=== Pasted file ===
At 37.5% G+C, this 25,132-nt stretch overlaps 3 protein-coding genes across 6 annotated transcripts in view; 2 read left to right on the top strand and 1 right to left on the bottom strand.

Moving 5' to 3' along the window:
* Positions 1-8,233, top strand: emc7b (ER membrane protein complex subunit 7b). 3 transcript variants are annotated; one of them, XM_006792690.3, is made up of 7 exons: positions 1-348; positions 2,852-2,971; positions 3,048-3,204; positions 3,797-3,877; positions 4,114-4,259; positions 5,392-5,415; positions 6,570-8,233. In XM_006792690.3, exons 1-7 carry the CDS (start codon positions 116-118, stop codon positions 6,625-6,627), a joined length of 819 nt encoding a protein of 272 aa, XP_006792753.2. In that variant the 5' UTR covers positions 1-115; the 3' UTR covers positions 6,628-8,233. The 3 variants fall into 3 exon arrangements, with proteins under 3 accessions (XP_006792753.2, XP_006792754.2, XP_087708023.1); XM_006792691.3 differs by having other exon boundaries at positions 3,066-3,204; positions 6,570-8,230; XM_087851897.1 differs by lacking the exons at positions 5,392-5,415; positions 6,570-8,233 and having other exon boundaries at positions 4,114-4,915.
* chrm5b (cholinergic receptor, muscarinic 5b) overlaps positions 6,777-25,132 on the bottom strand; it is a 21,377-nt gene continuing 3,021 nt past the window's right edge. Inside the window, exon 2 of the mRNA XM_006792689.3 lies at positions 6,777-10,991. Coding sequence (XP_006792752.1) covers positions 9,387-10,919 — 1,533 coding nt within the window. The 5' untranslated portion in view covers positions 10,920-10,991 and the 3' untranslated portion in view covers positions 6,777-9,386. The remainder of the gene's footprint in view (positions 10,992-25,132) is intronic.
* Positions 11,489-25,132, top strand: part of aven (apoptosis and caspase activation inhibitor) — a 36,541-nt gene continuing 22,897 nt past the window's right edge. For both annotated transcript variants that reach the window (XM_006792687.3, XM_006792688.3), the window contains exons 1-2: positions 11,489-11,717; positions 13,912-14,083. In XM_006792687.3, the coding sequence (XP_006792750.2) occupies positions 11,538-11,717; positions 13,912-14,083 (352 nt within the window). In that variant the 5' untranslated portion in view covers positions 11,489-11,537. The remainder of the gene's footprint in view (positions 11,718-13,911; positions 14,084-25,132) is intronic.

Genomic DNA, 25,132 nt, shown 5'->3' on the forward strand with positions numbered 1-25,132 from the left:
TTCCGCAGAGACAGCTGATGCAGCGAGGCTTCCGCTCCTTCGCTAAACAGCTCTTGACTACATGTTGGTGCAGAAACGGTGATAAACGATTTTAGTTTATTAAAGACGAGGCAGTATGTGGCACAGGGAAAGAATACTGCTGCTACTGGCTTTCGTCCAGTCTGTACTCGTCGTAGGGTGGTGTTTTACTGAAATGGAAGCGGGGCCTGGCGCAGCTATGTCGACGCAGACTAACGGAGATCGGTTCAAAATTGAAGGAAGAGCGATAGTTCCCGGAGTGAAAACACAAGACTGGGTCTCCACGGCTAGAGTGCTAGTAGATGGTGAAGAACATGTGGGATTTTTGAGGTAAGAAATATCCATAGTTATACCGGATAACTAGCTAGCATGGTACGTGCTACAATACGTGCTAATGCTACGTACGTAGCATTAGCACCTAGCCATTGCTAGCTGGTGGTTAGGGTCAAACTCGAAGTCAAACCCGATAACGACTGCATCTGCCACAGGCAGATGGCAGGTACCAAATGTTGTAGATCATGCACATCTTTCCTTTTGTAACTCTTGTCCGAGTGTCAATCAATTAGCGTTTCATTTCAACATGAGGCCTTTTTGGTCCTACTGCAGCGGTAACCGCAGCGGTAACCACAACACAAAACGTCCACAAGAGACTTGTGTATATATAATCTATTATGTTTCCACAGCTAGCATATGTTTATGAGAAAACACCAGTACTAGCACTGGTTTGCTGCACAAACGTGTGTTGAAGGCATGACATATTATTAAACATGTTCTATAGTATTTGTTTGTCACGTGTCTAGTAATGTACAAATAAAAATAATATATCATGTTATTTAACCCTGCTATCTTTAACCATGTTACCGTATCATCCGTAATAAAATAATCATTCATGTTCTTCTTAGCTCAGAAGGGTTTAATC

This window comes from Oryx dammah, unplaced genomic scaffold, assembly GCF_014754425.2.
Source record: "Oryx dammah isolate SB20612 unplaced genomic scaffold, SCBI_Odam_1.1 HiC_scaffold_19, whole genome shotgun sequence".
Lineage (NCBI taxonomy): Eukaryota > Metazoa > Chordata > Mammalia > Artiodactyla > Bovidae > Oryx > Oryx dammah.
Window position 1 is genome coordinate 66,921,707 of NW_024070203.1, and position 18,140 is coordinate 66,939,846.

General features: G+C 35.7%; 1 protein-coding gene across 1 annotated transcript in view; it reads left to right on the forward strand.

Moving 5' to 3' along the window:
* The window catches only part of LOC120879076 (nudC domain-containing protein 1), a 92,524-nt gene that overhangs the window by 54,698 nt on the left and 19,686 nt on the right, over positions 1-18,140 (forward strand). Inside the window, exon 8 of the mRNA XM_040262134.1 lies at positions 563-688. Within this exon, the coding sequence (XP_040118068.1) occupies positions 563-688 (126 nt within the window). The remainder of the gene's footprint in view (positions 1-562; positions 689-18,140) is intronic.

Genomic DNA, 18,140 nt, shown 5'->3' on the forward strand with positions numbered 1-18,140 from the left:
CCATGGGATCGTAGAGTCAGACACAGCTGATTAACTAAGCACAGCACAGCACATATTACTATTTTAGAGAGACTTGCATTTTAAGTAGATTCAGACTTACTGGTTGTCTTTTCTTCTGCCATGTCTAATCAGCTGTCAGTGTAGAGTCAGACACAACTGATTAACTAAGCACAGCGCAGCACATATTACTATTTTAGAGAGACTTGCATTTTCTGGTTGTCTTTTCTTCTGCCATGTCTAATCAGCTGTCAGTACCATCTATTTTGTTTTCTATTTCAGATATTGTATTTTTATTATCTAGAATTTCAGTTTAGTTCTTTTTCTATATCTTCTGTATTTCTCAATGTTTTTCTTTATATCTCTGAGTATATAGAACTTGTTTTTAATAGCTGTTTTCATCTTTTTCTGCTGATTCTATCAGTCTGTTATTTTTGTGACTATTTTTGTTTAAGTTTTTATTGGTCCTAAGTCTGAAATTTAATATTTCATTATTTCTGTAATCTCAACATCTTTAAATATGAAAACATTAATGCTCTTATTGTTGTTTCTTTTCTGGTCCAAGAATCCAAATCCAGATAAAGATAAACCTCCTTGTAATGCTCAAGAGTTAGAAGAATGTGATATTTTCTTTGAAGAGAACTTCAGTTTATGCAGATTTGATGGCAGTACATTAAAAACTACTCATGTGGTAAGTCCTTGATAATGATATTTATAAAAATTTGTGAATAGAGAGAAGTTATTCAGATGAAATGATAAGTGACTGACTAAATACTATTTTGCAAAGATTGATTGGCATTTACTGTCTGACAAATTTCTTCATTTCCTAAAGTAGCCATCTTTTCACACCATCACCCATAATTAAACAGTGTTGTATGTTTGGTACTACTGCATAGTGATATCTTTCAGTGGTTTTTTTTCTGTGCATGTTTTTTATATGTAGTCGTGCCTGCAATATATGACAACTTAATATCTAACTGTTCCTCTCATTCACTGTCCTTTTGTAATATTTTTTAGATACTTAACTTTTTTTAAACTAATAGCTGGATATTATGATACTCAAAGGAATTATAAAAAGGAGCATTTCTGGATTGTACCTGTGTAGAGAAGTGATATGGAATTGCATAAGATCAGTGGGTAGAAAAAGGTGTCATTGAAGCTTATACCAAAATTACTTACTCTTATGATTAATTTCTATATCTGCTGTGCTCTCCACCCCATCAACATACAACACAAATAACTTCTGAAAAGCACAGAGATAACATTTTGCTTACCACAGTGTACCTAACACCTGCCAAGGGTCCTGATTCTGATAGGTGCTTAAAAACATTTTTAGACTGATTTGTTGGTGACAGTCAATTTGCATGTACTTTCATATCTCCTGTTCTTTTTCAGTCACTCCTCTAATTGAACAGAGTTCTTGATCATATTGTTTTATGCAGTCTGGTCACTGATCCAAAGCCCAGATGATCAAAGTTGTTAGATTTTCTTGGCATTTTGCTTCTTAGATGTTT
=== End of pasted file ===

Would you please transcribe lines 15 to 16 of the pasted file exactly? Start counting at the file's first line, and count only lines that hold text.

Genomic DNA, 18,140 nt, shown 5'->3' on the forward strand with positions numbered 1-18,140 from the left:
CCATGGGATCGTAGAGTCAGACACAGCTGATTAACTAAGCACAGCACAGCACATATTACTATTTTAGAGAGACTTGCATTTTAAGTAGATTCAGACTTACTGGTTGTCTTTTCTTCTGCCATGTCTAATCAGCTGTCAGTGTAGAGTCAGACACAACTGATTAACTAAGCACAGCGCAGCACATATTACTATTTTAGAGAGACTTGCATTTTCTGGTTGTCTTTTCTTCTGCCATGTCTAATCAGCTGTCAGTACCATCTATTTTGTTTTCTATTTCAGATATTGTATTTTTATTATCTAGAATTTCAGTTTAGTTCTTTTTCTATATCTTCTGTATTTCTCAATGTTTTTCTTTATATCTCTGAGTATATAGAACTTGTTTTTAATAGCTGTTTTCATCTTTTTCTGCTGATTCTATCAGTCTGTTATTTTTGTGACTATTTTTGTTTAAGTTTTTATTGGTCCTAAGTCTGAAATTTAATATTTCATTATTTCTGTAATCTCAACATCTTTAAATATGAAAACATTAATGCTCTTATTGTTGTTTCTTTTCTGGTCCAAGAATCCAAATCCAGATAAAGATAAACCTCCTTGTAATGCTCAAGAGTTAGAAGAATGTGATATTTTCTTTGAAGAGAACTTCAGTTTATGCAGATTTGATGGCAGTACATTAAAAACTACTCATGTGGTAAGTCCTTGATAATGATATTTATAAAAATTTGTGAATAGAGAGAAGTTATTCAGATGAAATGATAAGTGACTGACTAAATACTATTTTGCAAAGATTGATTGGCATTTACTGTCTGACAAATTTCTTCATTTCCTAAAGTAGCCATCTTTTCACACCATCACCCATAATTAAACAGTGTTGTATGTTTGGTACTACTGCATAGTGATATCTTTCAGTGGTTTTTTTTCTGTGCATGTTTTTTATATGTAGTCGTGCCTGCAATATATGACAACTTAATATCTAACTGTTCCTCTCATTCACTGTCCTTTTGTAATATTTTTTAGATACTTAACTTTTTTTAAACTAATAGCTGGATATTATGATACTCAAAGGAATTATAAAAAGGAGCATTTCTGGATTGTACCTGTGTAGAGAAGTGATATGGAATTGCATAAGATCAGTGGGTAGAAAAAGGTGTCATTGAAGCTTATACCAAAATTACTTACTCTTATGATTAATTTCTATATCTGCTGTGCTCTCCACCCCATCAACATACAACACAAATAACTTCTGAAAAGCACAGAGATAACATTTTGCTTACCACAGTGTACCTAACACCTGCCAAGGGTCCTGATTCTGATAGGTGCTTAAAAACATTTTTAGACTGATTTGTTGGTGACAGTCAATTTGCATGTACTTTCATATCTCCTGTTCTTTTTCAGTCACTCCTCTAATTGAACAGAGTTCTTGATCATATTGTTTTATGCAGTCTGGTCACTGATCCAAAGCCCAGATGATCAAAGTTGTTAGATTTTCTTGGCATTTTGCTTCTTAGATGTTT